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Looking to: China Rongsheng Heavy Industries

Looking to: China Rongsheng Heavy Industries

We have written about China Rongsheng Heavy Industries, one of the largest shipbuilders in the world, on several occasions. (See our posts from August 2012, and July 2013).

Rongsheng has been added to the growing list of Chinese companies effectively in default. With their results out for the year ending December 2013, we find it interesting that the company’s auditors, PricewaterhouseCoopers, have finally issued a report citing “multiple uncertainties relating to going concern”.

Rongsheng reported a horrendous year – revenue was down 84 per cent to RMB1.3b (US$0.2b), which produced a loss of RMB8.7b (US$1.4b). Net debt stood at RMB22.8b (US$3.66b), which compares with equity of RMB6.2b (US$1.0b). Current liabilities exceeded current assets by RMB6.68b (US$1.07b) and the company’s ten banks have extended repayment and renewal terms on its debt, known as the “debt optimisation framework agreement”.

The company’s founder, Zhang Zhirong, has provided an unsecured interest-free loan of RMB3.0b (US$0.45b) for working capital purposes.

Industry improvement is unlikely to lift Rongsheng out of its financial mess and offshore investors, whom have acquired HK$2.4b (US$0.3b) of convertible bonds in August 2013 and January 2014, will be looking closely at the security of their paper.

Also worth a look is this timeline of defaults and near-defaults on bonds issued by Chinese companies.

1704_chinese timeline

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Chief Executive Officer of Montgomery Investment Management, David Buckland has over 30 years of industry experience. David is a deeply knowledgeable and highly experienced financial services executive. Prior to joining Montgomery in 2012, David was CEO and Executive Director of Hunter Hall for 11 years, as well as a Director at JP Morgan in Sydney and London for eight years.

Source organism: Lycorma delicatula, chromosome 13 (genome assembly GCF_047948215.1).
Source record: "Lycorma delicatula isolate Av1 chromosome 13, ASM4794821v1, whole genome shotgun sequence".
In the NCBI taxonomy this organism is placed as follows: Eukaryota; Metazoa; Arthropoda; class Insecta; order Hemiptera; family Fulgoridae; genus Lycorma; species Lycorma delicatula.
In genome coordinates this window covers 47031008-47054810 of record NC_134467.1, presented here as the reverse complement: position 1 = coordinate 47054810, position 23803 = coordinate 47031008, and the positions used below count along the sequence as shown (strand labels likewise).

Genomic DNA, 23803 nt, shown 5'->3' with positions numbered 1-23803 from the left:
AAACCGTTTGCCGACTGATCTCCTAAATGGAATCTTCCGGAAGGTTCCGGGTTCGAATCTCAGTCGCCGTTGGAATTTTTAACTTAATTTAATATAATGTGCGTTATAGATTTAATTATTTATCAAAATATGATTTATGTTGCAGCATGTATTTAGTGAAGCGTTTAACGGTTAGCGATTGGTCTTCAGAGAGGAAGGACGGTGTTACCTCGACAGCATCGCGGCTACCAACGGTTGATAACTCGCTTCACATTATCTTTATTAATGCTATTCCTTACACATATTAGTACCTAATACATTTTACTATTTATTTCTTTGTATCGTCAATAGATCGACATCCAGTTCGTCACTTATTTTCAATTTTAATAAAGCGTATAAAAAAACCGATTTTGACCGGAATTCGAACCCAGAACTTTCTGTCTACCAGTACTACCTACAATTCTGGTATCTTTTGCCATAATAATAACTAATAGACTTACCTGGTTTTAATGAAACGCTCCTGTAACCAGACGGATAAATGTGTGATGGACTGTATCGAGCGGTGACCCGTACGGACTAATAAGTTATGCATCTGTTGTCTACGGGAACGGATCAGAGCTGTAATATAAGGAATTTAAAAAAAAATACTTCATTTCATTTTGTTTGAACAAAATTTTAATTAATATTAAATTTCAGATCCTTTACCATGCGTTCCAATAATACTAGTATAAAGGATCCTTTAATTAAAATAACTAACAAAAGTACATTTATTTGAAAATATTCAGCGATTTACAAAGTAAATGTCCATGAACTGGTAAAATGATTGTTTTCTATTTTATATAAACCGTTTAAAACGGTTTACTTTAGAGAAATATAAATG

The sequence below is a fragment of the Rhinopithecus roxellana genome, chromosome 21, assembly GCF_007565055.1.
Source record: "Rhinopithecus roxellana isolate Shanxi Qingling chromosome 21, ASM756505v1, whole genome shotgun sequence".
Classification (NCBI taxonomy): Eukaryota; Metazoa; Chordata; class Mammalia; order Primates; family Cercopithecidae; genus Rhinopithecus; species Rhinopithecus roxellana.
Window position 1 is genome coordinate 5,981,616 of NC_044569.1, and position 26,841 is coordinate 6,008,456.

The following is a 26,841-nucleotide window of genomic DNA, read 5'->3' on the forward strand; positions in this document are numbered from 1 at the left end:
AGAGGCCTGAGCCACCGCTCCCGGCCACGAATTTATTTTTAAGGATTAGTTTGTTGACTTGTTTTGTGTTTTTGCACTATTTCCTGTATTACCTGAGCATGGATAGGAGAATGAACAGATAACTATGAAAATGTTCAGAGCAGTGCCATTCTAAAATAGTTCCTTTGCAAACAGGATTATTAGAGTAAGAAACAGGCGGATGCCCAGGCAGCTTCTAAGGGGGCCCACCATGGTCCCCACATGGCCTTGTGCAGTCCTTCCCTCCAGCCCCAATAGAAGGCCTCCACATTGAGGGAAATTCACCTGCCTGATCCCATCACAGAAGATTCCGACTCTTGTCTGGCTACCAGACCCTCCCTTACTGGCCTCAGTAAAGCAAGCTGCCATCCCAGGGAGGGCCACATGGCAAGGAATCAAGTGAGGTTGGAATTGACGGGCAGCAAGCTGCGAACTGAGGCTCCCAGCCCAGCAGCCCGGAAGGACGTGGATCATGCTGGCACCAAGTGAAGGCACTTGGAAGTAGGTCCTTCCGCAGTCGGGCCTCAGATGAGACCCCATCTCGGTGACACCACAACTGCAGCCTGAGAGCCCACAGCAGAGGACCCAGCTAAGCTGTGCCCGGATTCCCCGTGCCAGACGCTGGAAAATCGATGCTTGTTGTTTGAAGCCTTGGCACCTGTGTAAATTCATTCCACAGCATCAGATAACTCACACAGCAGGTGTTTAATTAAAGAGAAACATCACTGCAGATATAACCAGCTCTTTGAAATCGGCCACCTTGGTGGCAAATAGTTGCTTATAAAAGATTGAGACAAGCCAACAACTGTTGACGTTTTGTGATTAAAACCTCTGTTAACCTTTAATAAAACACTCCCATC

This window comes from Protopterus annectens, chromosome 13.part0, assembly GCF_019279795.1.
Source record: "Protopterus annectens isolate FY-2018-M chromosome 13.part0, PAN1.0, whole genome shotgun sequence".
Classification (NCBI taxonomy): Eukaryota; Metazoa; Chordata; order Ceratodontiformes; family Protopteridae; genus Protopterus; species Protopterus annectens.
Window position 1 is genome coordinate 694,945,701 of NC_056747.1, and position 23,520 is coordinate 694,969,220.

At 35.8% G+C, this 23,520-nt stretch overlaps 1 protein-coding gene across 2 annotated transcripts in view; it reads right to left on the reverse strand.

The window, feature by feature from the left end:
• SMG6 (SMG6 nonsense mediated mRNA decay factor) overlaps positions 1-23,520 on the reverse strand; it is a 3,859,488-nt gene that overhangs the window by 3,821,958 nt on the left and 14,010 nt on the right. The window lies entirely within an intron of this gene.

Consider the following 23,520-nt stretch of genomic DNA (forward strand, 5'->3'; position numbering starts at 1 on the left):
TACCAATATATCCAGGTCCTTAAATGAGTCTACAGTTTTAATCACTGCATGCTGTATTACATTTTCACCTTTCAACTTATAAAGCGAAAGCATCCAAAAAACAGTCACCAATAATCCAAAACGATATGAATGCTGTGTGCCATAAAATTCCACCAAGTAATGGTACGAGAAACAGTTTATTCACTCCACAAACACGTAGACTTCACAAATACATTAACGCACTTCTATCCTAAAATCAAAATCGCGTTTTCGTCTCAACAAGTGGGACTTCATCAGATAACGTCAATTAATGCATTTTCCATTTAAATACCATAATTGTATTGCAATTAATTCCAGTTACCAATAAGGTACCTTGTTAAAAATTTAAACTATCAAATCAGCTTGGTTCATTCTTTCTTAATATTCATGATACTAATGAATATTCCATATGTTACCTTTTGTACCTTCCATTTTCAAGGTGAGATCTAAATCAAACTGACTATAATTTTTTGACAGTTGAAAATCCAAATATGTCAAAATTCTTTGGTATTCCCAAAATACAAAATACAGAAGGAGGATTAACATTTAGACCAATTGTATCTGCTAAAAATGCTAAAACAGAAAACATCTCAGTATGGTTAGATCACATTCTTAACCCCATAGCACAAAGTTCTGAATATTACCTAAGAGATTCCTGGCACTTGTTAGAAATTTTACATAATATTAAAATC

This post was contributed by a representative of Montgomery Investment Management Pty Limited (AFSL No. 354564). The principal purpose of this post is to provide factual information and not provide financial product advice. Additionally, the information provided is not intended to provide any recommendation or opinion about any financial product. Any commentary and statements of opinion however may contain general advice only that is prepared without taking into account your personal objectives, financial circumstances or needs. Because of this, before acting on any of the information provided, you should always consider its appropriateness in light of your personal objectives, financial circumstances and needs and should consider seeking independent advice from a financial advisor if necessary before making any decisions. This post specifically excludes personal advice.

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2 Comments

  1. One must always apply due diligence when deciding to invest in any endeavour. China will have many stories like this as it grows and awakens from its economic slumber. It’s power to consume will gain a greater appetite and i believe we still have yet to see it even shift into a stable gear. Once it finds it’s pace, it will be an absolute powerhouse.
    We tend to think in a short time frame in theses matters but China has a long way to go in this story of growth, there will be many distracting stories and there will be many events that will rock the economy. A long term view must be kept. It’s eventual returns on the economy must be considered.
    As for companies going under or bankrupt, well China isn’t the only country with those problems. We only have to look at our own backyard and see the list of Resource companies chewing through cash and inevitable demise.

  2. carlos.cobelas.1
    :

    yes but isn’t the Chinese government awash with cash ( over 1 Trillion ),
    so they will simply throw money at these companies rather than let them go under ?

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